I organised and scripted all our early test sessions and collaborated with a full time UX researcher once we brought one on board. I was present for all our test sessions and was the conduit for feedback to the product owner.
Some of our early test feedback
Deep dive: the unipulator
Once the team had decided on a fixed camera approach, we needed to invent a way for users to manipulate objects in 3D space. Over time, our name for this multi-fuctional UI element became the unipulator - one UI element to rule them all.
The number of operations we needed to support was daunting.
In a regular 2D creation app, object UIs tend to support:
x and y-axis scaling
x and y-axis positioning
In a 3D creation app, support is also potentially needed for:
x and y-axis rotation
Almost double the number of functions.
Splitting out these controls into functional modes dedicated to positioning, rotation and scaling is a common approach in other apps. This avoids overburdening the UI, but we felt continual mode switching would require too much cognitive effort. It also becomes a continual interruption to the creative flow state we wanted our users to get into, where consciously worrying about the tools disappears.
Instead we wondered if we could fit all the functions on a single unified set controls that were simple enough not to intimidate but intuitive enough that we wouldn't need to train most users how they worked.
One rotation solution we experimented with was an orbit control that combined the x and y-axis rotation in a single UI element that could be dragged in two dimensions. We user tested this against split x and y slider controls.
It turned out that the combined tool felt imprecise and users usually only intended to rotate an object around one axis at a time anyway.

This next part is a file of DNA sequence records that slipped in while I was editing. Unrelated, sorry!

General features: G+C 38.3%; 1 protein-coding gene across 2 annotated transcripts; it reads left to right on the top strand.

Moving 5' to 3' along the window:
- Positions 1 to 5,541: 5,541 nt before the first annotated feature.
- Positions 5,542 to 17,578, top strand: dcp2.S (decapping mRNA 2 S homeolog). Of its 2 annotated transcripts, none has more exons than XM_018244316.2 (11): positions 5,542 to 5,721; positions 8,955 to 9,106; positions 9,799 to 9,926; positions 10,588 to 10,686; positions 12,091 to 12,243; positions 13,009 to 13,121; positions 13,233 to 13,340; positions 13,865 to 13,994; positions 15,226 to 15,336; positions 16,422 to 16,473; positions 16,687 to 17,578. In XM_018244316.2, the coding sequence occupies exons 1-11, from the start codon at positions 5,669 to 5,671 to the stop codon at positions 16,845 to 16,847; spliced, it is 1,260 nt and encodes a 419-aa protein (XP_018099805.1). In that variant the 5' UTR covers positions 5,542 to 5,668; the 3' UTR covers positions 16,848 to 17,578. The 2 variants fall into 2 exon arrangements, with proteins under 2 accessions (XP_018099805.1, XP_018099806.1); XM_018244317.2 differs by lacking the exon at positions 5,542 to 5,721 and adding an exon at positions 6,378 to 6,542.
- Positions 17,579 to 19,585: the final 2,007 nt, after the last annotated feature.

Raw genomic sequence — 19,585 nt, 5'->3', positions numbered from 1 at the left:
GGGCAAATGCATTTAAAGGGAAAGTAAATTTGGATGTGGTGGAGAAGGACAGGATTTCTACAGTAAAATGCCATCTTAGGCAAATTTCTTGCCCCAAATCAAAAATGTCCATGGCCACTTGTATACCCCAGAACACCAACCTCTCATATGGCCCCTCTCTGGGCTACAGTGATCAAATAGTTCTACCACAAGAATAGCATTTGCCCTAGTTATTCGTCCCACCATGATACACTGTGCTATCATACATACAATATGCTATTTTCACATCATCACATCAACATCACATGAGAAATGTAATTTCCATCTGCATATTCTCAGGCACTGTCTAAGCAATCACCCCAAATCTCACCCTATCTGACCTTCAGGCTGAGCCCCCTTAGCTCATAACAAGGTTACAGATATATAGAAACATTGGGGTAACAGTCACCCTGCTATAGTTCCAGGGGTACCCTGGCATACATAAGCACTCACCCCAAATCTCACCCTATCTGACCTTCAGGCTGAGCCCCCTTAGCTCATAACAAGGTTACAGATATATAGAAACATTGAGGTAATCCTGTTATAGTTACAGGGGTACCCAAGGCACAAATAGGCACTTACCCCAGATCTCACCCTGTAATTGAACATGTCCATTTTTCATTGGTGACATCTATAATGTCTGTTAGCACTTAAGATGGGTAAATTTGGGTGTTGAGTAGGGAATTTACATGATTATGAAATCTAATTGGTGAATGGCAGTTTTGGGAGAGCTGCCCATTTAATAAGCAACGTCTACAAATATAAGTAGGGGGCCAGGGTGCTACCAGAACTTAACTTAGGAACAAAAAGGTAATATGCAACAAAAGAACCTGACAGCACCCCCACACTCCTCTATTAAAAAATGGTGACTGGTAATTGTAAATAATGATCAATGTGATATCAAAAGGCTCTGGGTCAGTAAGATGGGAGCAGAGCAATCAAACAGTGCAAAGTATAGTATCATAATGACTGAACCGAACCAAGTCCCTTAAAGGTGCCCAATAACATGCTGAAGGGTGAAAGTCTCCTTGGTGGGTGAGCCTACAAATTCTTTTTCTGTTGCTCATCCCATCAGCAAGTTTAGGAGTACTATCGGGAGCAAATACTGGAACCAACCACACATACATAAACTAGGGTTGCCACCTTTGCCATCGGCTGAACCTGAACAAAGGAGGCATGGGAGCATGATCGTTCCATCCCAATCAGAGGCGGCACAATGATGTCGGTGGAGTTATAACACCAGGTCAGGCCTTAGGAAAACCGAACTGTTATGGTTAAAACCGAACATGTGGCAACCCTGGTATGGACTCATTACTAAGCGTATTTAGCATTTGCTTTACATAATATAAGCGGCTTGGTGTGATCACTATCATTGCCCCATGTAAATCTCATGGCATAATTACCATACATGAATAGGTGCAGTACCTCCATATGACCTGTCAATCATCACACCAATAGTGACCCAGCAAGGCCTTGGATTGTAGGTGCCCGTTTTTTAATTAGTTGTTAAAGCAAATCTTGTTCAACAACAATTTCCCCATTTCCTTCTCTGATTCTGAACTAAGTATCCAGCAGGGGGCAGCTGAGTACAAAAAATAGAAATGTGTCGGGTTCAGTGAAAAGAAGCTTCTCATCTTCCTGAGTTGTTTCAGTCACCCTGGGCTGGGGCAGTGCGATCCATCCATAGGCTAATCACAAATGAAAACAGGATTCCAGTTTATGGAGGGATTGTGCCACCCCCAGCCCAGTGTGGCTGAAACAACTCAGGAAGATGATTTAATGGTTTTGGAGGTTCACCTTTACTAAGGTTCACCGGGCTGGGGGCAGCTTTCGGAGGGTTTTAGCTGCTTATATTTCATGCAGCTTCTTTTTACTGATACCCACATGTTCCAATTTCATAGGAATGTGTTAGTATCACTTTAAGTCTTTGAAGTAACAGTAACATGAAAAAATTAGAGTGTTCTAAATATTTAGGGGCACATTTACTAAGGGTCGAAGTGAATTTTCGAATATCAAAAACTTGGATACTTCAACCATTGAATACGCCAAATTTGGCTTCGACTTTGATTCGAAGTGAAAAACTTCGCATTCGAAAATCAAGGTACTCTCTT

In addition, all of the other new controls only moved in one dimension so doubling up here was inconsistent.
In the end we shipped with the split controls but re-used the orbit to allow users to rotate their objects whilst they painted them. It fit here perfectly: we throw away their movements once they finish (so precision is less important) and it meant we only needed a single on canvas element present during painting where clearly seeing the object is paramount.
Keep it simple, stupid
Another important element to consider was visual complexity. Even though the x and y-axis rotation controls are conceptually sliders, we found that visualising them this way was too daunting because it added a 3rd visually distinct control type around each object.
You can see this in some of my early UI explorations below.
In addition to the above visual work there were many UX design complexities to deal with when designing the behaviours of the unipulator.
For example, when a cube is tilted through its x or y axis (i.e. not square on to the screen), and it's then scaled using the x axis handle, what happens?
Scale it as it looks in screen space, causing it to skew into a rhomboid?
Maintain its shape and scale on one of the axes in object space? Which one?
Of course, the right answer is not to skew, but which axis do you pick? What happens when you group multiple shapes, all at different angles together and scale them? Some have to skew, so which do you prioritise to maintain their shape?
This and many other questions were answered through extensive prototyping, testing and iteration.
This is it!
A single combined selection and manipulation control that allowed movement in x/y/z, rotation around x/y/z and scaling in x/y.
The only thing that didn't make it was was depth scaling (i.e. scaling in z). Depth scaling with a fixed camera proved confusing, since the user can't really see the impact of their adjustments in the default view. To change this dimension, the user rotates the object and uses the x and y scaling controls as needed.
In use, 3D object manipulation with the unipulator seems so simple and obvious that it's surprising there could even be any other way to do it.
That's when you know you've nailed it.
Check out some cool models built using Paint 3D:
Microsoft Windows 10